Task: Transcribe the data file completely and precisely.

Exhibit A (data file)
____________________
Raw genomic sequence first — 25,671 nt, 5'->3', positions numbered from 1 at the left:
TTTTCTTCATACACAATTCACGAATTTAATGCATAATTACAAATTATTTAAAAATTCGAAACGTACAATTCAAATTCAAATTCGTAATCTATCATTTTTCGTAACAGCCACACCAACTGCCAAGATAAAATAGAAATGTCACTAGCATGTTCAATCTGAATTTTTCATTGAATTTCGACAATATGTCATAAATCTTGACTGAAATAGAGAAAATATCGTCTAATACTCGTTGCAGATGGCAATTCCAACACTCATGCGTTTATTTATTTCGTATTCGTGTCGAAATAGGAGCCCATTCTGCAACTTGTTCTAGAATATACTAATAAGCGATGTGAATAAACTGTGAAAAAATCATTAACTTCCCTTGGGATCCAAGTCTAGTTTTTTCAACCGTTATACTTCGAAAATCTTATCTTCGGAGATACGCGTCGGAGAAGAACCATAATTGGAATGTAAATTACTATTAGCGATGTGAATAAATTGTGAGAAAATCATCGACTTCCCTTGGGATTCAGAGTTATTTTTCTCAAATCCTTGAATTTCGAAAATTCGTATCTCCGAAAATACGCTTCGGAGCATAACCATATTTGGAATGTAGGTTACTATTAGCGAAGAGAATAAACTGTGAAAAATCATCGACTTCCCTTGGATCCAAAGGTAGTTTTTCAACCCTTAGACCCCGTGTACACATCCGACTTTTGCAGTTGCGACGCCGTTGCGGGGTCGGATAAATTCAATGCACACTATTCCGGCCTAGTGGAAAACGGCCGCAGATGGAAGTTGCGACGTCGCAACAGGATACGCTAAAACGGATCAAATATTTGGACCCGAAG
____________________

Raw genomic sequence first — 25,671 nt, 5'->3', positions numbered from 1 at the left:
TTTTCTTCATACACAATTCACGAATTTAATGCATAATTACAAATTATTTAAAAATTCGAAACGTACAATTCAAATTCAAATTCGTAATCTATCATTTTTCGTAACAGCCACACCAACTGCCAAGATAAAATAGAAATGTCACTAGCATGTTCAATCTGAATTTTTCATTGAATTTCGACAATATGTCATAAATCTTGACTGAAATAGAGAAAATATCGTCTAATACTCGTTGCAGATGGCAATTCCAACACTCATGCGTTTATTTATTTCGTATTCGTGTCGAAATAGGAGCCCATTCTGCAACTTGTTCTAGAATATACTAATAAGCGATGTGAATAAACTGTGAAAAAATCATTAACTTCCCTTGGGATCCAAGTCTAGTTTTTTCAACCGTTATACTTCGAAAATCTTATCTTCGGAGATACGCGTCGGAGAAGAACCATAATTGGAATGTAAATTACTATTAGCGATGTGAATAAATTGTGAGAAAATCATCGACTTCCCTTGGGATTCAGAGTTATTTTTCTCAAATCCTTGAATTTCGAAAATTCGTATCTCCGAAAATACGCTTCGGAGCATAACCATATTTGGAATGTAGGTTACTATTAGCGAAGAGAATAAACTGTGAAAAATCATCGACTTCCCTTGGATCCAAAGGTAGTTTTTCAACCCTTAGACCCCGTGTACACATCCGACTTTTGCAGTTGCGACGCCGTTGCGGGGTCGGATAAATTCAATGCACACTATTCCGGCCTAGTGGAAAACGGCCGCAGATGGAAGTTGCGACGTCGCAACAGGATACGCTAAAACGGATCAAATATTTGGACCCGAAG